A skinny kid is just as much a worry to parents as an overweight one. Amazingly, in a world of obesity, I have more small and underweight children coming to my clinic than overweight kids!
What’s going on with them?
In many cases, the skinny kids are the ones who have had ongoing gut issues including severe reflux and sore tummies. Many of them have poor appetites or are extremely fussy and only eat a handful of different foods. Some actually eat a lot, but still remain small and slight. This is often due to food allergies, gut inflammation or malabsorption of nutrients. In my clinic we can investigate the underlying causes of a reluctance to eat or failure to put on weight, as there are also often physical reasons for it. Here are some of the common nutrients that skinny kids tend to be low in:
- Zinc – One of the most important minerals in children’s growth. Zinc helps us make all our digestive juices, which help us to extract the all the goodness from the food we eat. It can also slow up childhood diarrhoea. When a child is low in zinc they tend to be a picky eater with a poor sense of taste and smell, and get full up really easily. Our bodies aren’t good at storing zinc, so we need to ensure our kids are eating enough zinc-rich foods. These include dark meats, seafood, pulses, nuts, dairy, squashes such as pumpkin, and sesame seeds.
- Iron – Another critical mineral for growing kids is iron. Iron deficiency is a common problem we see in clinic and when a child has low iron stores they can get sore tummies, feel sick and are often tire easily. Iron helps transport oxygen from the lungs to the brain and also helps muscles store and use oxygen, so it’s important for growth and development. Iron-rich foods include beef, pork, poultry, seafood, tofu, kidney beans, black beans, peas, dried fruits and leafy dark green veggies. Remember, to include foods rich in vitamin C alongside these, such as kiwi fruit, red peppers, and parsley, to help the body absorb iron.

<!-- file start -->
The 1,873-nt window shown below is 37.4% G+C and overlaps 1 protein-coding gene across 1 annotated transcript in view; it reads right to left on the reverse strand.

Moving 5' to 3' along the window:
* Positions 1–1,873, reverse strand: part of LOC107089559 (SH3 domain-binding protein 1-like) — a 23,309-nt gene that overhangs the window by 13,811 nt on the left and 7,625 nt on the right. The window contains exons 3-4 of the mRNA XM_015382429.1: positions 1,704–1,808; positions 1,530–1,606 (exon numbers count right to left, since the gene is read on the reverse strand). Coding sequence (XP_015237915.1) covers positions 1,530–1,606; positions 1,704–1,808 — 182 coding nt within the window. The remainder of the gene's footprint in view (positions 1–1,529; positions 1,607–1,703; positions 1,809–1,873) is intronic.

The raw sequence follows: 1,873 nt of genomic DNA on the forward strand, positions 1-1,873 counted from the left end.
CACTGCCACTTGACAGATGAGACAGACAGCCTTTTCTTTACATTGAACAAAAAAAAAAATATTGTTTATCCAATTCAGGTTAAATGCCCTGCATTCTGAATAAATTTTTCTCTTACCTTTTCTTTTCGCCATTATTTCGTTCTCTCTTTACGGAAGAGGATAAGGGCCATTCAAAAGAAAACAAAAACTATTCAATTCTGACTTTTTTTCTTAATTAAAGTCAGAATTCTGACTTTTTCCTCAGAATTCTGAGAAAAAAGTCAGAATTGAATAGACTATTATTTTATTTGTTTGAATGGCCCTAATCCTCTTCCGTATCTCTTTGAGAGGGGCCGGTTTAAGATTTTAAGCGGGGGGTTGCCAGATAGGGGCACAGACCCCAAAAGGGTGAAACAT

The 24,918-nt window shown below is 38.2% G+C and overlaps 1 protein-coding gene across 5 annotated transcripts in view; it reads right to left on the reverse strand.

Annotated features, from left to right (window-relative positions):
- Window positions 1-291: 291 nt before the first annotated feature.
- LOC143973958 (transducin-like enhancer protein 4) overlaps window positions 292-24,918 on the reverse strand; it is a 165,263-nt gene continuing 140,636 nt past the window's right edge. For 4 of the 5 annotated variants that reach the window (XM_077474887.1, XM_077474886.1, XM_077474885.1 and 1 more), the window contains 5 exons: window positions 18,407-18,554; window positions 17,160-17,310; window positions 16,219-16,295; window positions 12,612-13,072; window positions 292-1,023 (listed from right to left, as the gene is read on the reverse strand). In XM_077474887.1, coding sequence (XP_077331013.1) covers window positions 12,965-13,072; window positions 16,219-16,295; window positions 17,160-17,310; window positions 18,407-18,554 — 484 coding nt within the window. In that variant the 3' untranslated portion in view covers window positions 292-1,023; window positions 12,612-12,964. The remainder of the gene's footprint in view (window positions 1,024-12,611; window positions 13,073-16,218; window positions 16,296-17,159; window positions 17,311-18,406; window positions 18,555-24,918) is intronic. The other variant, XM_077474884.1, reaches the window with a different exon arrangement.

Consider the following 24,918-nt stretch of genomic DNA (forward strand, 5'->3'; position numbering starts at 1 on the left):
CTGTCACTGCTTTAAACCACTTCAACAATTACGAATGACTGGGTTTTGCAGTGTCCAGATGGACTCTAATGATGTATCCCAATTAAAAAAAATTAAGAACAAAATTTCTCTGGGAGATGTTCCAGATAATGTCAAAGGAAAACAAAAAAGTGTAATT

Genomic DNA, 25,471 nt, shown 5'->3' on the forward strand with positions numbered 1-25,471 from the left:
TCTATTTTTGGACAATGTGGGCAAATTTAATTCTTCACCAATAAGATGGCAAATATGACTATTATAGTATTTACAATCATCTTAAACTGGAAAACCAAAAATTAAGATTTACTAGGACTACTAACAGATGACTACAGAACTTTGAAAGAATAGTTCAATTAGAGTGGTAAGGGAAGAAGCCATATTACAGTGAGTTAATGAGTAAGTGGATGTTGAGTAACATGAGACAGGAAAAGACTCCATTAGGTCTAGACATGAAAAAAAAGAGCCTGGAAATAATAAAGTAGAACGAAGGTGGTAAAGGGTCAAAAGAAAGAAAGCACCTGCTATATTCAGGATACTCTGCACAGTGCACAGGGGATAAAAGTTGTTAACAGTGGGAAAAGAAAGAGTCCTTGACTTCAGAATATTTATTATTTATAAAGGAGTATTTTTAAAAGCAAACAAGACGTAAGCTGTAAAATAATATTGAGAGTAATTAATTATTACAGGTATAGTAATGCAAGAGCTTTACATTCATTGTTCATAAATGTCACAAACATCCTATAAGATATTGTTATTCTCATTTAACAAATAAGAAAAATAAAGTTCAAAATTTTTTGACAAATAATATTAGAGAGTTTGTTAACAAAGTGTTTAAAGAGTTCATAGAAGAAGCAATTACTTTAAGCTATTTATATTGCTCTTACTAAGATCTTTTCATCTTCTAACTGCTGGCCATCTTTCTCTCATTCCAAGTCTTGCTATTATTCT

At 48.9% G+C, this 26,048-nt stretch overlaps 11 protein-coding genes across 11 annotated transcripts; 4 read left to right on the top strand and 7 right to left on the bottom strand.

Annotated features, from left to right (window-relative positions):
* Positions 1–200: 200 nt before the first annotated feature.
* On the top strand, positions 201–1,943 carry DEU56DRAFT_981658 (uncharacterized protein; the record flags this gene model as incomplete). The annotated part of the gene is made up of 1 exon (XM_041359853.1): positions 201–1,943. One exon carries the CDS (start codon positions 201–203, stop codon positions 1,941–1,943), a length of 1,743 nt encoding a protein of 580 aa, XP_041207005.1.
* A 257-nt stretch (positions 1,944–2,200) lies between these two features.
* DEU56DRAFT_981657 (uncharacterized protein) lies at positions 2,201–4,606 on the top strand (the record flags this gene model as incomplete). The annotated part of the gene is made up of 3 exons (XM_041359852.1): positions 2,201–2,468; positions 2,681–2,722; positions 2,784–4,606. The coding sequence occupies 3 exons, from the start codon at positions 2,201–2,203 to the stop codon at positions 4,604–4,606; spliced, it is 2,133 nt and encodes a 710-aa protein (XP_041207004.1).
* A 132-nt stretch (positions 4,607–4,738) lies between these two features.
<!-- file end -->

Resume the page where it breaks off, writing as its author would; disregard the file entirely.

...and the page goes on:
- Iodine – Without enough iodine our metabolism slows up and this can affect thyroid function. A slow thyroid can affect a child’s growth and also hinder their brain development, so this is super important for a growing child. Foods rich in iodine include seaweed, fish, eggs and dairy products as well as some plant-based fortified “milks”. Dairy-free, vegetarian and vegan mums-to-be and little ones particularly need to ensure they are consuming iodine regularly.
Get all this right and they’ll eat more and become more robust! Remember there can be a wide variety of reasons for fussy eating, poor appetite and sore tummies. At NatureDoc clinic, we can investigate the underlying causes of a reluctance to eat or failure to put on weight, as there are also often physical reasons for it. So contact us if you are concerned.
Updated from the originally published version of July 2015